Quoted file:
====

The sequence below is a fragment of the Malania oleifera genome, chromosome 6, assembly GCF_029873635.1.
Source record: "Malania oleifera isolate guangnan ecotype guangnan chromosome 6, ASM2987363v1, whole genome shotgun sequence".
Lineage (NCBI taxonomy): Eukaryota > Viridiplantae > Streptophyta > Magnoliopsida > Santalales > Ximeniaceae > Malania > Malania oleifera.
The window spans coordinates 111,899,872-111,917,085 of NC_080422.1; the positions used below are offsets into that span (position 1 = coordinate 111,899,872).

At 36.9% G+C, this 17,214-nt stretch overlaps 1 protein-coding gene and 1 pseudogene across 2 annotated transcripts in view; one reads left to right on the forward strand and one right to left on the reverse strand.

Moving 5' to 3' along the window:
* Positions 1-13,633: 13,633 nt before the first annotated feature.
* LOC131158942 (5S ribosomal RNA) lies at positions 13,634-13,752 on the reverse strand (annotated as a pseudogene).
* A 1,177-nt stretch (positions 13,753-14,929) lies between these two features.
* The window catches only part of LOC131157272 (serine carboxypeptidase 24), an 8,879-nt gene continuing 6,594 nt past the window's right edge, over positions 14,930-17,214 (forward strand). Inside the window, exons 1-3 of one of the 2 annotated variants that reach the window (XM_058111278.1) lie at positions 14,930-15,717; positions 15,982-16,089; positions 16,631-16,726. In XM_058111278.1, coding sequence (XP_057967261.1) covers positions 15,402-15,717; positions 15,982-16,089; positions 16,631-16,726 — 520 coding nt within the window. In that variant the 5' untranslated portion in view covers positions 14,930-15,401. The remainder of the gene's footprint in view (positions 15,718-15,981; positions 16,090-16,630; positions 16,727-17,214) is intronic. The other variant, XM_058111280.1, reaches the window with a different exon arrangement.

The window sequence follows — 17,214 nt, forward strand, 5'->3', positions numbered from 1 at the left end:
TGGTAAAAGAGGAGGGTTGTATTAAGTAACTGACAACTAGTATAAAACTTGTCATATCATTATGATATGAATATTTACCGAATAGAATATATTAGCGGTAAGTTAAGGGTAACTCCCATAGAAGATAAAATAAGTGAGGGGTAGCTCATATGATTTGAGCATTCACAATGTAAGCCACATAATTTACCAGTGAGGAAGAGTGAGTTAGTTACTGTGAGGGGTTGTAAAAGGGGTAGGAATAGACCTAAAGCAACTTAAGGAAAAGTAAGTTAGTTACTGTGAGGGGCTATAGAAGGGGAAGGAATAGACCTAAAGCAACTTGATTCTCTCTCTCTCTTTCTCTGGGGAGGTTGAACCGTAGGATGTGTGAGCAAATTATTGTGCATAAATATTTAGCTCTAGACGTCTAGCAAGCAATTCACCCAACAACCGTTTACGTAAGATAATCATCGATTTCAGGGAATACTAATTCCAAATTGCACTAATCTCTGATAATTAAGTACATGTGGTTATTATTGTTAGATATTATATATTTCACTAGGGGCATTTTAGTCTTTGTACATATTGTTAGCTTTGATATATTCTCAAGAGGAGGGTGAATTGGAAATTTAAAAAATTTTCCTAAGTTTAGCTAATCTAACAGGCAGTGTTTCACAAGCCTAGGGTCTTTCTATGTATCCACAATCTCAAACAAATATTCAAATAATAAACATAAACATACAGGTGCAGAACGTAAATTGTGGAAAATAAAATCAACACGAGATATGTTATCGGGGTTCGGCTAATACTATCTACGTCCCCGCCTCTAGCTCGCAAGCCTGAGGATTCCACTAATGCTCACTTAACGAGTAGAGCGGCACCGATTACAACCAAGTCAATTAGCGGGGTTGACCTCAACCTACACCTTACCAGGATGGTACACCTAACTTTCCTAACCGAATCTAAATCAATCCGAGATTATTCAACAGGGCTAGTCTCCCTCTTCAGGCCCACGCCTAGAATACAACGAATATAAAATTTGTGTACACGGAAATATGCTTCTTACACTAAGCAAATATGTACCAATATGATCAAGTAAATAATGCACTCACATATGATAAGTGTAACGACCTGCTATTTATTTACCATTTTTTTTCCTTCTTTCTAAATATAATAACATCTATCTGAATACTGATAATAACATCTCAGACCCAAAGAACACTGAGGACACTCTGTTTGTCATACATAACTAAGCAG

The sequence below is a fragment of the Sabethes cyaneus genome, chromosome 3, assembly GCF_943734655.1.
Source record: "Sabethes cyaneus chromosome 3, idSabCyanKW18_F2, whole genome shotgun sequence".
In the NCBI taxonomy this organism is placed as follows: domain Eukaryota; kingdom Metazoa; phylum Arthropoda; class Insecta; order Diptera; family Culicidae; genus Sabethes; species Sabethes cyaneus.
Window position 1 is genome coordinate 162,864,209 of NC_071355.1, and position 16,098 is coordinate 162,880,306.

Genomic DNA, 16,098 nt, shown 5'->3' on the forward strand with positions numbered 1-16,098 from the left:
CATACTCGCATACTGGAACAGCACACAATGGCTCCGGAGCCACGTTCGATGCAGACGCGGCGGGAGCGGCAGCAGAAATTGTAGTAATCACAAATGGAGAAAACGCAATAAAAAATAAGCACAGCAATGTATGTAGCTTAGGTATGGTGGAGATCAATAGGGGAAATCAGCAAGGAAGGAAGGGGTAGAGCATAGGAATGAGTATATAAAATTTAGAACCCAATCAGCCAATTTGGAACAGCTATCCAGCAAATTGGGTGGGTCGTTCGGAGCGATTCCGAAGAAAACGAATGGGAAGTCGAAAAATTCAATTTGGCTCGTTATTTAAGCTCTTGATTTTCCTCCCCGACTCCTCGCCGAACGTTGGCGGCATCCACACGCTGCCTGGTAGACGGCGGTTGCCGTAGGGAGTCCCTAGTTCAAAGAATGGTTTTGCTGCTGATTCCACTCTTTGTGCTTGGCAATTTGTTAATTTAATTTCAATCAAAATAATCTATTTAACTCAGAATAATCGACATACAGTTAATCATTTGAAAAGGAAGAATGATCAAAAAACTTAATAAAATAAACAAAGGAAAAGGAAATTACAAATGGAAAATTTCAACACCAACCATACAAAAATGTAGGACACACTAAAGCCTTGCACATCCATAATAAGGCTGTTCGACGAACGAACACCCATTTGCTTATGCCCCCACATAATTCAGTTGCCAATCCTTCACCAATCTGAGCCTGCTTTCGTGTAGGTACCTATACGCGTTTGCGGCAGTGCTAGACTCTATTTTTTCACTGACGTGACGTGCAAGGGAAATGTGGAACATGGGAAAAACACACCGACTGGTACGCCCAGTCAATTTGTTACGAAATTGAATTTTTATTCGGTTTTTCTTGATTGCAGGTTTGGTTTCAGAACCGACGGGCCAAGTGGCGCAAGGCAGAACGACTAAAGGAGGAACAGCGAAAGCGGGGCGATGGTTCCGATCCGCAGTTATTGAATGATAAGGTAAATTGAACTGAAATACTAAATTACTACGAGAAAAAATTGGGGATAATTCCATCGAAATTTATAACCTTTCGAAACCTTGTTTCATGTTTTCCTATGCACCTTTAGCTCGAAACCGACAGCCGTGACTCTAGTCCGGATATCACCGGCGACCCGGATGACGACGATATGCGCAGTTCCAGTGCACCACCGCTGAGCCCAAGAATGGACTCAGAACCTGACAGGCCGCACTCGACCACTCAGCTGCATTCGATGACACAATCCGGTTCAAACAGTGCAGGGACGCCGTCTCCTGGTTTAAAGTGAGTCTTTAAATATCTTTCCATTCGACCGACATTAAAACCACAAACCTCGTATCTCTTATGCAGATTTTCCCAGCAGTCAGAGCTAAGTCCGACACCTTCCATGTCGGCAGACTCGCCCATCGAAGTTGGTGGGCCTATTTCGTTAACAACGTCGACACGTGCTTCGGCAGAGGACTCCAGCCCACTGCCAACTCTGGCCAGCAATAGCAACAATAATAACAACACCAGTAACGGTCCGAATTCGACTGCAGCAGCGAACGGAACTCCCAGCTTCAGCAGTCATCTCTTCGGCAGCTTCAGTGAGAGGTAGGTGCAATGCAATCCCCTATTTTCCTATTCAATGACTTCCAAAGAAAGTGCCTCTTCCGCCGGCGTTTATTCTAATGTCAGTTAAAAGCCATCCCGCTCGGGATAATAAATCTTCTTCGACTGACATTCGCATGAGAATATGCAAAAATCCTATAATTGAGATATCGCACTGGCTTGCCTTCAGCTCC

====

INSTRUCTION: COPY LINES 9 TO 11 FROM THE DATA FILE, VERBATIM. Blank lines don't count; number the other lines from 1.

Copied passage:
* A 1,177-nt stretch (positions 13,753-14,929) lies between these two features.
* The window catches only part of LOC131157272 (serine carboxypeptidase 24), an 8,879-nt gene continuing 6,594 nt past the window's right edge, over positions 14,930-17,214 (forward strand). Inside the window, exons 1-3 of one of the 2 annotated variants that reach the window (XM_058111278.1) lie at positions 14,930-15,717; positions 15,982-16,089; positions 16,631-16,726. In XM_058111278.1, coding sequence (XP_057967261.1) covers positions 15,402-15,717; positions 15,982-16,089; positions 16,631-16,726 — 520 coding nt within the window. In that variant the 5' untranslated portion in view covers positions 14,930-15,401. The remainder of the gene's footprint in view (positions 15,718-15,981; positions 16,090-16,630; positions 16,727-17,214) is intronic. The other variant, XM_058111280.1, reaches the window with a different exon arrangement.

The window sequence follows — 17,214 nt, forward strand, 5'->3', positions numbered from 1 at the left end: